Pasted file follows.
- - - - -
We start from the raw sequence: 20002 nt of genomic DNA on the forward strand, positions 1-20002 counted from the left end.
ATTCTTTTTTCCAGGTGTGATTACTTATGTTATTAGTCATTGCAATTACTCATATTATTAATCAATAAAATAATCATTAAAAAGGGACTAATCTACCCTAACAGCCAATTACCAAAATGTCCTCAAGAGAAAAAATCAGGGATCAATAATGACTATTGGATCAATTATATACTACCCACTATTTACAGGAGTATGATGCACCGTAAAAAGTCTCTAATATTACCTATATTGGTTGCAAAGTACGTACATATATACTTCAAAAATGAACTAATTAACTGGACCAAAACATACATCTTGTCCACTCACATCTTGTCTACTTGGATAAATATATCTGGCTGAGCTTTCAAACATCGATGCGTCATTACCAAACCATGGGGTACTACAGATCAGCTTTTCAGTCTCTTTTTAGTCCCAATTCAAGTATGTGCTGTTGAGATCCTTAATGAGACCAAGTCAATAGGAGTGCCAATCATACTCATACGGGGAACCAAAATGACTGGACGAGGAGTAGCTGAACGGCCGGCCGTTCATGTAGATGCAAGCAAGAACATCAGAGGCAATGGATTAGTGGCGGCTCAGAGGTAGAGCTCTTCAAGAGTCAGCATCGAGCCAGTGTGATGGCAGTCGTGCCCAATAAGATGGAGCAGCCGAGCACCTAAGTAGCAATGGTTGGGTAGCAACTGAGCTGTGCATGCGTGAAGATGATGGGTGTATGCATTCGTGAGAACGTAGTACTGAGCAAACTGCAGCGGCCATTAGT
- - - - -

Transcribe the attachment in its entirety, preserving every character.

We start from the raw sequence: 20002 nt of genomic DNA on the forward strand, positions 1-20002 counted from the left end.
ATTCTTTTTTCCAGGTGTGATTACTTATGTTATTAGTCATTGCAATTACTCATATTATTAATCAATAAAATAATCATTAAAAAGGGACTAATCTACCCTAACAGCCAATTACCAAAATGTCCTCAAGAGAAAAAATCAGGGATCAATAATGACTATTGGATCAATTATATACTACCCACTATTTACAGGAGTATGATGCACCGTAAAAAGTCTCTAATATTACCTATATTGGTTGCAAAGTACGTACATATATACTTCAAAAATGAACTAATTAACTGGACCAAAACATACATCTTGTCCACTCACATCTTGTCTACTTGGATAAATATATCTGGCTGAGCTTTCAAACATCGATGCGTCATTACCAAACCATGGGGTACTACAGATCAGCTTTTCAGTCTCTTTTTAGTCCCAATTCAAGTATGTGCTGTTGAGATCCTTAATGAGACCAAGTCAATAGGAGTGCCAATCATACTCATACGGGGAACCAAAATGACTGGACGAGGAGTAGCTGAACGGCCGGCCGTTCATGTAGATGCAAGCAAGAACATCAGAGGCAATGGATTAGTGGCGGCTCAGAGGTAGAGCTCTTCAAGAGTCAGCATCGAGCCAGTGTGATGGCAGTCGTGCCCAATAAGATGGAGCAGCCGAGCACCTAAGTAGCAATGGTTGGGTAGCAACTGAGCTGTGCATGCGTGAAGATGATGGGTGTATGCATTCGTGAGAACGTAGTACTGAGCAAACTGCAGCGGCCATTAGT